//console.log("**", req.body);
 spark.getMessage(req.body.data.id, (messageDetail) => {
    console.log(messageDetail);
 });
});

app.listen(90);

Add this to your server file, and run it.  You should be able to Direct Message your bot’s name, and the output on the screen will be the details of that message.

That will end this one, next we’ll work on using the Message data to search Imgur.

Coding fun – listening yet?

We have a web-hook configured, NGINX is up and reverse-proxying the data, now we work on the actual NodeJS script that’s listening for data, you know the actual work.

As usual, I’m not going into specifics on how to get a NodeJS environment up, there are far too many tutorials that are good at this already.  This post will detail the script specifics that I used to get things running.

That out of the way, assuming you have an environment running, we need to figure out a way to get NodeJS to listen for that incoming web-hook and process it.  NodeJS has the NPM system of module installation, which has so many different modules to use we won’t be hard pressed to find something.

Enter the module Express, we need to install it.  While we’re at it we’ll install another module called body-parser, more on that later.

npm install express --save
npm install body-parser --save

This will install the module, and add it to the package.json file for future install (in case you want to get this running in Docker, hint I will be doing this at the end).

Now we can start our barebones script to listen for those incoming web-hooks

const express = require('express')
const bodyparser = require('body-parser')
var app = express();
app.use(bodyparser.json());
app.use(bodyparser.urlencoded({ extended: true }));
app.all('/spark', (req, res) => {
  res.send();
  //Parse all the spark/imgur stuff in here...
});

app.listen(90);

I’ll go through this in detail now.

const express = require('express')
const bodyparser = require('body-parser')

Remember those modules we installed?  Here we’re including them, essentially giving us more functionality.  I do this with constants (things that cannot be changed).  This helps me with readability, as I know most constants are modules or hard-coded values that I need later.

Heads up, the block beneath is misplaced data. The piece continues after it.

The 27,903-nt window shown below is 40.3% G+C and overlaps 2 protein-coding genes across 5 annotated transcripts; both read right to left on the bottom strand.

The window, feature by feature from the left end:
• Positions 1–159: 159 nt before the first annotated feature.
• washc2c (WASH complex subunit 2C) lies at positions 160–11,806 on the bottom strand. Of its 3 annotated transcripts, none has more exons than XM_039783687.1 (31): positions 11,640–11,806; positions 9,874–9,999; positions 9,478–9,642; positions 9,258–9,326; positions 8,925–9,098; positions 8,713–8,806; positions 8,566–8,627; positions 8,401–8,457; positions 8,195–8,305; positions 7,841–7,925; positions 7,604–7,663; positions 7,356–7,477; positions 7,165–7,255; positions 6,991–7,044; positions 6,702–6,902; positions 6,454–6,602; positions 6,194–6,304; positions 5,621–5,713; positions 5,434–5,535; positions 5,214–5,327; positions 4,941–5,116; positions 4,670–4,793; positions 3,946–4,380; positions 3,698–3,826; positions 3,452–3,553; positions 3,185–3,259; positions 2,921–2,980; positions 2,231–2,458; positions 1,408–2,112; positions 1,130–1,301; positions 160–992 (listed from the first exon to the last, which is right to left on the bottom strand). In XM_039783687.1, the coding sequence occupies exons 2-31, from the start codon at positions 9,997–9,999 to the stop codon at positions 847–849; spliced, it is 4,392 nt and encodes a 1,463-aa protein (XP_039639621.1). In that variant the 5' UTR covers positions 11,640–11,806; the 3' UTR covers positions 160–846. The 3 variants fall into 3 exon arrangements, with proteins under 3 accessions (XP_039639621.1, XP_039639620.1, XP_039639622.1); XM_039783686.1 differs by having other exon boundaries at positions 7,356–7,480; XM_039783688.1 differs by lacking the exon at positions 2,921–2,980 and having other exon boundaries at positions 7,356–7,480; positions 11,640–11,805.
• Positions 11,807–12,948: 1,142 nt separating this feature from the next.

var app = express();
app.use(bodyparser.json());
app.use(bodyparser.urlencoded({ extended: true }));

Ever hear Object Oriented programming?  We’re not doing that here, but we are borrowing some of it’s concepts.  The line var app = express(); is doing just that, we’ve created a variable (var) named it app (warning, I’m not very creative), that is an instantiation of the express object.  This is a really fancy way of saying we are creating a copy of the express module, and getting all the functions, constants, and variables it brings to the table..

There’s more nuances to Object Oriented programming instantiation, but it’s far too much to explain here.  Regardless, this is doing most of the work for us, getting the app ready to listen for those incoming web-hooks.

app.all(..) => {

}

I will go into much more detail on this in my next post.  The app object has a bunch of functions to setup and listen for web requests(like apache, or nginx the webserver).  It can handle GET calls, POST calls, PUT calls, everything you’d ever find in a modern REST API.  You didn’t know you were creating an API?  Surprise, you are (loosely).

app.listen(90);

And that’s all she wrote, this script once executed will listen on TCP port 90, and run until it crashes or we kill it.